You’ll spend time shopping for the right house, finding a real estate agent, and waiting for a mortgage pre approval. Just to close a loan took 49 days on average in 2021, according to ICE Mortgage Technology Origination Insight Report.
Steps in the Home Buying Process
Let’s walk through the home buying process.
1. Get Pre-approved
Before visiting a single home or open house, home shoppers can get pre-approved for a home loan. During this stage in the process, a lender will pull a borrower’s credit and verify their financial information. A pre-approval letter details how much house you can afford. This step is important, as a pre-approval can signal to sellers that you’re a serious buyer.
2. Use a Real Estate Agent to Find a Home
A buyer’s agent will represent your best interests and should be familiar with the geographic area you’re focused on. A good real estate agent may be a member of the National Association of Realtors, understand the housing market, and have expertise on home prices. They may be able to find you homes before they’re on the market.
3. Research Your Mortgage Options
All mortgages are not alike. In fact, they are very different. Some are conventional loans with a 20% down payment; others have down payments as low as 3%. Because there are so many different types of mortgages, it’s important to shop around to find the best deal, which will differ depending on your financial situation.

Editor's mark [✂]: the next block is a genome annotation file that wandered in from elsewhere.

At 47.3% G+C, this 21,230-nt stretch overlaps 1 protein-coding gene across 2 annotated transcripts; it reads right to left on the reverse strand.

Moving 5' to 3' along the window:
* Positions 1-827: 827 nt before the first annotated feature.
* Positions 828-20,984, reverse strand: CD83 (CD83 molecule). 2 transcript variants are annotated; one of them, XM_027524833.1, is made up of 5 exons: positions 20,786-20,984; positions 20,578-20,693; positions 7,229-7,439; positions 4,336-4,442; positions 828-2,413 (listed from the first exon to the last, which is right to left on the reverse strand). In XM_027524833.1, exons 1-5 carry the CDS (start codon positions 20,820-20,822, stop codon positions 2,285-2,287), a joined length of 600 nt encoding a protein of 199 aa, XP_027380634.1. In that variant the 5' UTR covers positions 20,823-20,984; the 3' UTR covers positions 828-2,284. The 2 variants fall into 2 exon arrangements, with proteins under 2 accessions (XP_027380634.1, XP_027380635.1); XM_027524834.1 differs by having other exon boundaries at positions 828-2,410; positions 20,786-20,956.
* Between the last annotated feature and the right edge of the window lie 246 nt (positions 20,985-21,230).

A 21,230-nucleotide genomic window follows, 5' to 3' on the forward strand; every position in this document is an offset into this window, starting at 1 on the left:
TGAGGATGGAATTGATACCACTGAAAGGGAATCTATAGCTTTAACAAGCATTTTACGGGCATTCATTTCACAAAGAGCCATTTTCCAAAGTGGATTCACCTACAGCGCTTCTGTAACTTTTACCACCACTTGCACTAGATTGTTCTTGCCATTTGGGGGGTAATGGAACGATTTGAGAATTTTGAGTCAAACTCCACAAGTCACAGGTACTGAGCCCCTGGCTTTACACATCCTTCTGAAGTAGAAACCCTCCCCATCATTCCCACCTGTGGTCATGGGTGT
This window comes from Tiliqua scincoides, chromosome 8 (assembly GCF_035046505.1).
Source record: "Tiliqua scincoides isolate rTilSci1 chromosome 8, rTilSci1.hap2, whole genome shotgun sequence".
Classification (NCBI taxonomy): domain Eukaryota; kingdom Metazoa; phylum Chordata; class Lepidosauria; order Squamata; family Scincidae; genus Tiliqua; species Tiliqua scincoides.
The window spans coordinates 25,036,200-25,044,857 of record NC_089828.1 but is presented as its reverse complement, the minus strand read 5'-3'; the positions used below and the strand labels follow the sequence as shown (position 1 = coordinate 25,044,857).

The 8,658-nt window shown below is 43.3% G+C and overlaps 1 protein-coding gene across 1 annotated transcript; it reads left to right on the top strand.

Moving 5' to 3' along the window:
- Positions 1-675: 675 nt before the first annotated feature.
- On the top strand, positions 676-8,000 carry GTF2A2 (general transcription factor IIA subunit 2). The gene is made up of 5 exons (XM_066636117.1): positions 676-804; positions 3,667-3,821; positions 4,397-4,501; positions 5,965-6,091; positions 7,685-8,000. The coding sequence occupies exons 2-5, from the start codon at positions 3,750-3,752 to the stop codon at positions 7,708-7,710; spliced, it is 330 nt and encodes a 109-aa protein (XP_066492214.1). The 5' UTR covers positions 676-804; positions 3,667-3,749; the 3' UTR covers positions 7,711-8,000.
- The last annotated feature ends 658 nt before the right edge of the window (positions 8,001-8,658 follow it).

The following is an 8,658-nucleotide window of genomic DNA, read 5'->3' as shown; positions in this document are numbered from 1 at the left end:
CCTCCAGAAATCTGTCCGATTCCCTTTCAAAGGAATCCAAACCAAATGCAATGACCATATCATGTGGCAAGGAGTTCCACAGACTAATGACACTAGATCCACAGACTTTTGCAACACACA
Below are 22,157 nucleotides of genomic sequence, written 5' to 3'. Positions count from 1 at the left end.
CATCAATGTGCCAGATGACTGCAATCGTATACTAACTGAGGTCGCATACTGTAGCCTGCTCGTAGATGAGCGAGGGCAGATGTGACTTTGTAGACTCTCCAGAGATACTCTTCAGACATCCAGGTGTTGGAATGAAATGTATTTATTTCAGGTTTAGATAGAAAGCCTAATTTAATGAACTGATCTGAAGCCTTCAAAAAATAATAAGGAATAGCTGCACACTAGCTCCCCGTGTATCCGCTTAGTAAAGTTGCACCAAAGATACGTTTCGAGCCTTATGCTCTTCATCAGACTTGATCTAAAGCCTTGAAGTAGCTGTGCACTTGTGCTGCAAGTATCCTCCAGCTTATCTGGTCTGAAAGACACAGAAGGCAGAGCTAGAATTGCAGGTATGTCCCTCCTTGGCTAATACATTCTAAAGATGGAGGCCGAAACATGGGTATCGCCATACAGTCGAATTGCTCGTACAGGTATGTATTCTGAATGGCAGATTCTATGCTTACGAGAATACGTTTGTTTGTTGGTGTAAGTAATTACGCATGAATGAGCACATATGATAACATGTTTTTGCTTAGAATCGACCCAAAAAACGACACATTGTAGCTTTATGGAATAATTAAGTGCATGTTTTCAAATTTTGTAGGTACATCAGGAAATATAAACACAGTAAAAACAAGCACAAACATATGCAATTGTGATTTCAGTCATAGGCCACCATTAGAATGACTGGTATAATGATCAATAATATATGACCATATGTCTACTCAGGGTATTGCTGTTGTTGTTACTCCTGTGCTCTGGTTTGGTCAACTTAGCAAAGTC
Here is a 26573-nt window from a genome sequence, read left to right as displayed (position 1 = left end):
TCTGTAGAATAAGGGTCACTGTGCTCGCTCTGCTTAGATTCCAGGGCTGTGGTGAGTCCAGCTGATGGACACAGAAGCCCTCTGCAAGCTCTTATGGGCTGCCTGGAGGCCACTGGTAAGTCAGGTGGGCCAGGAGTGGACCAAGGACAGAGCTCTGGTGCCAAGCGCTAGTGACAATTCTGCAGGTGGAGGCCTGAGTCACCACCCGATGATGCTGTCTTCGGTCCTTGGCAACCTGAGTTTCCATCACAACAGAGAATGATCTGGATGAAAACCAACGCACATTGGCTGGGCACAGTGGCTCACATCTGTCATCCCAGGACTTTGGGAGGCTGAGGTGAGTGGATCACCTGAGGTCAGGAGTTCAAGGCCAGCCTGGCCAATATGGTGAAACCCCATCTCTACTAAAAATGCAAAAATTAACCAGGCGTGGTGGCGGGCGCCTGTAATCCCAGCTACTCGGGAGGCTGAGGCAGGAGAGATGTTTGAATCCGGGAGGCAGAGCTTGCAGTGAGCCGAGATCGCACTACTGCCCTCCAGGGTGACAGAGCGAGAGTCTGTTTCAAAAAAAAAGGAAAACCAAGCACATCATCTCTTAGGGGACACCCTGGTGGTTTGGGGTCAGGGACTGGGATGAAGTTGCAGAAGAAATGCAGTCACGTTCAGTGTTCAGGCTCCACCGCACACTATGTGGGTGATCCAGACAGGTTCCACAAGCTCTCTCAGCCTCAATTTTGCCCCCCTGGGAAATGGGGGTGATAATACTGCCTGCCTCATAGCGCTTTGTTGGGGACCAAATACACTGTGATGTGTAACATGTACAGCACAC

4. Make an Offer
Once you’ve found your dream home, it’s time to negotiate an offer. Buyers can negotiate on everything from the purchase price to contingencies, or other requirements that need to be met for the sale to happen, including a home inspection, an appraisal, a financial contingency in case a lender refuses to finance a loan, and a title search. You’ll find all the details in a Purchase and Sale Agreement, but please note, different states have different names for this kind of document.
The Purchase and Sale Agreement is a binding legal document that states the final price of the home and the terms of the purchase as negotiated between buyers and sellers.